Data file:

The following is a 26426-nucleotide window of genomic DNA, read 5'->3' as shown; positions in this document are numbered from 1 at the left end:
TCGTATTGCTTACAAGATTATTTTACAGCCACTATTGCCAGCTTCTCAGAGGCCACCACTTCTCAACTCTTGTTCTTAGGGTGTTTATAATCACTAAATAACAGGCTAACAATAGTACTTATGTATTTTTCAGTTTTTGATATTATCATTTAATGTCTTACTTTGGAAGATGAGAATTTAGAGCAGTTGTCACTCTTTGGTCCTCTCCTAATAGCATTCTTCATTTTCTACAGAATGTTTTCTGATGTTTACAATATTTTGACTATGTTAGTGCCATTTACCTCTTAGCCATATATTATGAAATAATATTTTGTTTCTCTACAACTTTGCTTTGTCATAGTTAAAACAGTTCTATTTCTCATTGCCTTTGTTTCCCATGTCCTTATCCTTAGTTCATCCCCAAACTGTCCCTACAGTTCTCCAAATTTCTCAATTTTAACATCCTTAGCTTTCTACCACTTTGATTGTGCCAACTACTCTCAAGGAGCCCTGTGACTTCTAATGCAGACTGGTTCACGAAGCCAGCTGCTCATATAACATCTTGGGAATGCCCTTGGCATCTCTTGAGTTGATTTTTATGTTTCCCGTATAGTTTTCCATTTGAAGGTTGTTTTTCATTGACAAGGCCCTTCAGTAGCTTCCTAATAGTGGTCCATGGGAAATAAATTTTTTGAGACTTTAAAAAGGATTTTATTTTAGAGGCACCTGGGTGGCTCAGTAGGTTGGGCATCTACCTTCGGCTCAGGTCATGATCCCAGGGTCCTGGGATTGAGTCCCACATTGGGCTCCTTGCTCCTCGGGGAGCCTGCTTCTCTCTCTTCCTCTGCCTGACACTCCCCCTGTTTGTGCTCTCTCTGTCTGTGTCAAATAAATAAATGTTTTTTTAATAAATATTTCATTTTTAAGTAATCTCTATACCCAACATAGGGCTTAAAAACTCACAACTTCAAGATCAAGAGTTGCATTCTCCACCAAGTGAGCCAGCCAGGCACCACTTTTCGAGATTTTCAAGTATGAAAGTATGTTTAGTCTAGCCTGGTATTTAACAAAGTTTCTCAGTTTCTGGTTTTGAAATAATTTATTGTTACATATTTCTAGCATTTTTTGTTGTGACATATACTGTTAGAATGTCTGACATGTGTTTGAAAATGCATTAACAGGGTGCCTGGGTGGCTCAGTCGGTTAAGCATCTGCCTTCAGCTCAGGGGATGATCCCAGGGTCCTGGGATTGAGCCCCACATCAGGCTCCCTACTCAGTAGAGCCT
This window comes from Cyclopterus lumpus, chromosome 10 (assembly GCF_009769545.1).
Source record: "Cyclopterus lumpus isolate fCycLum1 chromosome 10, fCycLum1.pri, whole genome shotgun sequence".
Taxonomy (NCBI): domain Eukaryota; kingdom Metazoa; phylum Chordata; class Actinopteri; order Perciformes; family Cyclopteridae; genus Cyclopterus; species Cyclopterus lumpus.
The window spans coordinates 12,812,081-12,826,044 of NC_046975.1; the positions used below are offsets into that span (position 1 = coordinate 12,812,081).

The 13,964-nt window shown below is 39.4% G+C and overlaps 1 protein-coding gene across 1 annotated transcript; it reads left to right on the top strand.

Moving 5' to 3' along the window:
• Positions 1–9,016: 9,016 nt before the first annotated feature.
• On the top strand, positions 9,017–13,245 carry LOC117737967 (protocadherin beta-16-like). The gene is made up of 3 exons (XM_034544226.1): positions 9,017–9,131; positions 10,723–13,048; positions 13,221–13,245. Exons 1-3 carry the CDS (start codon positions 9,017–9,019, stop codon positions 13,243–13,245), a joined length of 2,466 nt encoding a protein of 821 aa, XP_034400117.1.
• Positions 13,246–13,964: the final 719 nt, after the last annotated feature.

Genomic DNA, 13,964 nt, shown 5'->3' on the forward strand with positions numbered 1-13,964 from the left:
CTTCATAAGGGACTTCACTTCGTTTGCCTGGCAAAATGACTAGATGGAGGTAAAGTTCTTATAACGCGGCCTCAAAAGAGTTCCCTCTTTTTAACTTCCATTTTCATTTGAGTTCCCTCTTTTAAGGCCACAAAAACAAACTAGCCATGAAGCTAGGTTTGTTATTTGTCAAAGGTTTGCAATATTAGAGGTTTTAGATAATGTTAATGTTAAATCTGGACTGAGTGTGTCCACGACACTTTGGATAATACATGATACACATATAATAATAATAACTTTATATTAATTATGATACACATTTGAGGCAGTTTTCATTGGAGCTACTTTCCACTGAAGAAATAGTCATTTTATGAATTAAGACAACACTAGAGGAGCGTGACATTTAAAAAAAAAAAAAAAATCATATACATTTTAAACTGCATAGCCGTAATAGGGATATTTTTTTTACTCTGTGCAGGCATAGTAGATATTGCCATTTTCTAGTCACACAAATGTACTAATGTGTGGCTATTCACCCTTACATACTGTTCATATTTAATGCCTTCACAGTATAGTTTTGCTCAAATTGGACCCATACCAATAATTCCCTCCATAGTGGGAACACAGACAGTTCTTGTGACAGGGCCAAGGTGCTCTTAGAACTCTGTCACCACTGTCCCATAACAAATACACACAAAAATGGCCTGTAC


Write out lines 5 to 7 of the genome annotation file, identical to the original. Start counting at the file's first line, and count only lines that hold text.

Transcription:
Taxonomy (NCBI): domain Eukaryota; kingdom Metazoa; phylum Chordata; class Actinopteri; order Perciformes; family Cyclopteridae; genus Cyclopterus; species Cyclopterus lumpus.
The window spans coordinates 12,812,081-12,826,044 of NC_046975.1; the positions used below are offsets into that span (position 1 = coordinate 12,812,081).

The 13,964-nt window shown below is 39.4% G+C and overlaps 1 protein-coding gene across 1 annotated transcript; it reads left to right on the top strand.